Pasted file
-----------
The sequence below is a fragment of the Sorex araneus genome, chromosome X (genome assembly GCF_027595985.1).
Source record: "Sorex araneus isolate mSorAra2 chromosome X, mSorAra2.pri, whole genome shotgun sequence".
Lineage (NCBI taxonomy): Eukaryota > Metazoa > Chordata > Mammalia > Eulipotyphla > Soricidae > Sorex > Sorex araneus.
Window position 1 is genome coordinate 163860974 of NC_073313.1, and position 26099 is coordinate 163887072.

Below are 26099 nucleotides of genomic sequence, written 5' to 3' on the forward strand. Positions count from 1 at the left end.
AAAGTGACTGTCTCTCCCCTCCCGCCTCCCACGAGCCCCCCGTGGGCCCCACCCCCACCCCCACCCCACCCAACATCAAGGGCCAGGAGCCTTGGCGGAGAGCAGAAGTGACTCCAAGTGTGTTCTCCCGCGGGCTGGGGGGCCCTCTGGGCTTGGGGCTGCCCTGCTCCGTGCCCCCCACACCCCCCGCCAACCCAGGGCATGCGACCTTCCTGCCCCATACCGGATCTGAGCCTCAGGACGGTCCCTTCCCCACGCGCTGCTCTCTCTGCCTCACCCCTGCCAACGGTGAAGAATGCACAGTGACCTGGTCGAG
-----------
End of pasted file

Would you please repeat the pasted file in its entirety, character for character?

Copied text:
The sequence below is a fragment of the Sorex araneus genome, chromosome X (genome assembly GCF_027595985.1).
Source record: "Sorex araneus isolate mSorAra2 chromosome X, mSorAra2.pri, whole genome shotgun sequence".
Lineage (NCBI taxonomy): Eukaryota > Metazoa > Chordata > Mammalia > Eulipotyphla > Soricidae > Sorex > Sorex araneus.
Window position 1 is genome coordinate 163860974 of NC_073313.1, and position 26099 is coordinate 163887072.

Below are 26099 nucleotides of genomic sequence, written 5' to 3' on the forward strand. Positions count from 1 at the left end.
AAAGTGACTGTCTCTCCCCTCCCGCCTCCCACGAGCCCCCCGTGGGCCCCACCCCCACCCCCACCCCACCCAACATCAAGGGCCAGGAGCCTTGGCGGAGAGCAGAAGTGACTCCAAGTGTGTTCTCCCGCGGGCTGGGGGGCCCTCTGGGCTTGGGGCTGCCCTGCTCCGTGCCCCCCACACCCCCCGCCAACCCAGGGCATGCGACCTTCCTGCCCCATACCGGATCTGAGCCTCAGGACGGTCCCTTCCCCACGCGCTGCTCTCTCTGCCTCACCCCTGCCAACGGTGAAGAATGCACAGTGACCTGGTCGAG